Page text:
My best advice is not to exhaust the OG too quickly! Before you touch the OG, make sure you've mastered the concepts in you strategy guide by doing the problems at the end of the chapter. Then hit the OG problems in short sets, followed by intense review. You should be reviewing every problem, regardless of whether you missed it. (In fact, it's best to review before you even check your answers.)
Here are a few good questions to ask:
*What specific type of problem is this (e.g. "Combined Rate problem--add the rates"), and how can I tell?
*What tricks/traps were there? Did I fall for them?
*How else might I have solved the problem?
*What is the optimal approach to this problem, and how can I tell?
*How can I apply what I've done here to other problems?
*How am I going to remember what I've learned?
Only then should you seek out more problems, and even then you should space them out. (Don't do every single Rate problem and leave nothing for later!)
I'm not just encouraging you to slow down because official problems are in short supply. This really is the best way to improve! Every week I meet another student who has done all the OG problems and isn't close to the score they want. That approach simply doesn't work. You have to work for mastery, and create procedures that you can repeat successfully on test day.
Now that I've said all that, here are a few sources of additional material:Official Sources
*2nd edition Quant and Verbal Review books (I'm guessing you've already thought of those)
*older editions of the OG (the 10th edition is old enough to have a large # of problems that aren't in the OG13)
*extra resources on mba.com--the best deal is probably the $30 sets of "paper tests" (old--but still relevant--questions from the pre-CAT era)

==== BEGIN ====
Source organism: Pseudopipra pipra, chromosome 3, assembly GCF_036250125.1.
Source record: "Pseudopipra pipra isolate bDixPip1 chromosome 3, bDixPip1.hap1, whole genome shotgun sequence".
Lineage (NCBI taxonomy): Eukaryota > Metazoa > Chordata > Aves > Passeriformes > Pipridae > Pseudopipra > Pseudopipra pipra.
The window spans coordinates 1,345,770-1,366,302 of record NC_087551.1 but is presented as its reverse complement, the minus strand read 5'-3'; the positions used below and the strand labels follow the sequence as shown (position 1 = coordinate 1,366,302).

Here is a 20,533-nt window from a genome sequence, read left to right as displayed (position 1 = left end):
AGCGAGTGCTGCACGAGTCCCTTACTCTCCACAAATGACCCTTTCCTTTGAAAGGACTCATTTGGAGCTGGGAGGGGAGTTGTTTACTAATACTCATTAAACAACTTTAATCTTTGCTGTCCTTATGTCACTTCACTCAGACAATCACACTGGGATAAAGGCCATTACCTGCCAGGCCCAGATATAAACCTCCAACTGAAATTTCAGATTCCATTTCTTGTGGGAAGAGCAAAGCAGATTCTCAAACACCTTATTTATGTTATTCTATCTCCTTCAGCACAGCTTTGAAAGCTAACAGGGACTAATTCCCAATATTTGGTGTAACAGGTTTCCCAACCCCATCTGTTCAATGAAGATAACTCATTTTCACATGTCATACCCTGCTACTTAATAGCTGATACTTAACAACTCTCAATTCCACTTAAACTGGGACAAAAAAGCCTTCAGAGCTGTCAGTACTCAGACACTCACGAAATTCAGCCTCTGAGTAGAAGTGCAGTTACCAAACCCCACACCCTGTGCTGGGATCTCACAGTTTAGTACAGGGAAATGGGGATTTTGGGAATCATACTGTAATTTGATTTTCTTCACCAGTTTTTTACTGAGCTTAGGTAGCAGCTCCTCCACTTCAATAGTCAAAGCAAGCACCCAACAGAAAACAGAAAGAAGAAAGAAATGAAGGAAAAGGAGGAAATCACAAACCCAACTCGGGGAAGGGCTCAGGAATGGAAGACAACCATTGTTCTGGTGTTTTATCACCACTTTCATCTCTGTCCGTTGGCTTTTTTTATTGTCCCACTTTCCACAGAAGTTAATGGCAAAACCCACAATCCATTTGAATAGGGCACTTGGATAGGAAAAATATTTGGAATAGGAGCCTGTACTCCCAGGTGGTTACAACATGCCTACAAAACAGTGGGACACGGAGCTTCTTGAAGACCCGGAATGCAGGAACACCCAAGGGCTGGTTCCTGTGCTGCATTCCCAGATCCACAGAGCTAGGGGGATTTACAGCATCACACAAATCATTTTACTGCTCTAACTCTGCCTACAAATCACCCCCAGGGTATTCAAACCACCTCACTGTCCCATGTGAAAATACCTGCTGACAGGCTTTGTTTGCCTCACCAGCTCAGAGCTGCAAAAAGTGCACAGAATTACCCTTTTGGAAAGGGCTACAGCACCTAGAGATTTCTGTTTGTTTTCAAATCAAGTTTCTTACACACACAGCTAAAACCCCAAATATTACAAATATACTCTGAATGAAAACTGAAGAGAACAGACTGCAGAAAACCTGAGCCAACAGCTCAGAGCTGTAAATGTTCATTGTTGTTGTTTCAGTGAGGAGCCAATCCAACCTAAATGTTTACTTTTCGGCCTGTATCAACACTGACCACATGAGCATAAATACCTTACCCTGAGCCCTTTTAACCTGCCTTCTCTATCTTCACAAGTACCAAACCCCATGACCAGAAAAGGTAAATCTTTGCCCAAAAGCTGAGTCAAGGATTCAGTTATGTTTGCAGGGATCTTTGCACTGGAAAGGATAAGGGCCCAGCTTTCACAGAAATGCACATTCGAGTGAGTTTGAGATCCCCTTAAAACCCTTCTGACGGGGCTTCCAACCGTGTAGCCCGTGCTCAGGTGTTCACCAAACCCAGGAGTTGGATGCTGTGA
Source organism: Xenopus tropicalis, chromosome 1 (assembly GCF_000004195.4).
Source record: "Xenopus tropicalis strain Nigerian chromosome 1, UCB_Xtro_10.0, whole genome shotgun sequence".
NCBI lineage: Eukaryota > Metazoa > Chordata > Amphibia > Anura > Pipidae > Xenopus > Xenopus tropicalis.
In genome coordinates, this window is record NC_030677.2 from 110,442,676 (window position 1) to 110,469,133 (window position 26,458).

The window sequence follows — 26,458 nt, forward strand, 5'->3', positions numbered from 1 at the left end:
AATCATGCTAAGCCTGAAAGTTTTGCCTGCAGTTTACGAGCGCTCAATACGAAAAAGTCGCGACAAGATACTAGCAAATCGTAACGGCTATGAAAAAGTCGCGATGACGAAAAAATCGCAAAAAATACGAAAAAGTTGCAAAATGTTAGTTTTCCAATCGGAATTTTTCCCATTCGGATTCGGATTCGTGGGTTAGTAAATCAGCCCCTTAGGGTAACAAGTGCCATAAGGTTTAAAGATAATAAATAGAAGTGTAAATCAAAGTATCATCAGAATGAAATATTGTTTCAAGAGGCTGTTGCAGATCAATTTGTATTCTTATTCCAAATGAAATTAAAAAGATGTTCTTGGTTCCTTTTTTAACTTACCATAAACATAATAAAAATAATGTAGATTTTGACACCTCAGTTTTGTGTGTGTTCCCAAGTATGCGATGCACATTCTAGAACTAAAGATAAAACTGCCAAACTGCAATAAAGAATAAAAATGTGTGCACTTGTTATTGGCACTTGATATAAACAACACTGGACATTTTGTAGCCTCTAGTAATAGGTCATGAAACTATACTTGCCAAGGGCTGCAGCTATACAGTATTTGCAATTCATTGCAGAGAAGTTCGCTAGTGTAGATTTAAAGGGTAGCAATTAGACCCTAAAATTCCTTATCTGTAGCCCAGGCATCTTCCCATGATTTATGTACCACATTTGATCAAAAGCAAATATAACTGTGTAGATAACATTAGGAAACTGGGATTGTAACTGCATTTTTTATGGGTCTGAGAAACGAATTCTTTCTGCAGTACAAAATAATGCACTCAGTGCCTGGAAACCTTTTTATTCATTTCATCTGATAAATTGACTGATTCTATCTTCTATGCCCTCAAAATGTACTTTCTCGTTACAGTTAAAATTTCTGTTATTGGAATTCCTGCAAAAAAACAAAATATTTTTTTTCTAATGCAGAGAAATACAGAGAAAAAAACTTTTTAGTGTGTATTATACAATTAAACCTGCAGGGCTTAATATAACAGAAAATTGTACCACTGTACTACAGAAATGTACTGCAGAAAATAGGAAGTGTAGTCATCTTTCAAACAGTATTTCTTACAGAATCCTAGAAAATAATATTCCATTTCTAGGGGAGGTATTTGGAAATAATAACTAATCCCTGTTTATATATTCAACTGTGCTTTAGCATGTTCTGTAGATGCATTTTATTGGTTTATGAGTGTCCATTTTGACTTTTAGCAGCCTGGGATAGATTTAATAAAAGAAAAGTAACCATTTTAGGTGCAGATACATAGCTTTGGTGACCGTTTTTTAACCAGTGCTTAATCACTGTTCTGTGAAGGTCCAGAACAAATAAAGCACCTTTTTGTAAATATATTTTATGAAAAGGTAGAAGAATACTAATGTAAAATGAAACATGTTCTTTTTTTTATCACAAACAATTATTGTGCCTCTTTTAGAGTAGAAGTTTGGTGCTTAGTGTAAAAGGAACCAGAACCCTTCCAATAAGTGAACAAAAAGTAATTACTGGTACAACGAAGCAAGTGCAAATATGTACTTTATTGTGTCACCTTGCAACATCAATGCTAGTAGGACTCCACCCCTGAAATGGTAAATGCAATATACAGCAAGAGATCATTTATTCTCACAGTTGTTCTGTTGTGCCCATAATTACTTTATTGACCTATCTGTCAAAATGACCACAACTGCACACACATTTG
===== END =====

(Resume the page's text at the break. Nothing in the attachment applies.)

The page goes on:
*practice problems in GMATPrep (there are a few extra problems of each type in there)Unofficial Sources
*Every company can recommend its own products, but I'll speak for ours. Our full online resources include hundreds of problems in our Question Banks and Drill Sheets. If you're doing well in math, you might also benefit from our Advanced GMAT Quant strategy guide.
*Completed CATs. Don't forget to go back through your old CATs. They're a great source of review material! If you're using ours, you can pull up lists of all your completed problems by topic.
*LSAT materials. Logical Reasoning on the LSAT is very similar to Critical Reasoning on the GMAT. While the LSAT has some question types you won't see on the GMAT, and it sometimes gets into more abstract reasoning, you can also find lots of standard questions--strengthen/weaken, conclusion, etc.--of very high quality.
Okay, I think that does it. If you take my advice and spend most of your time reviewing, all that should last you for years! Hopefully, you won't need to study for that long . . .
Thanks for your valuable advice!!I really appreciate for your time...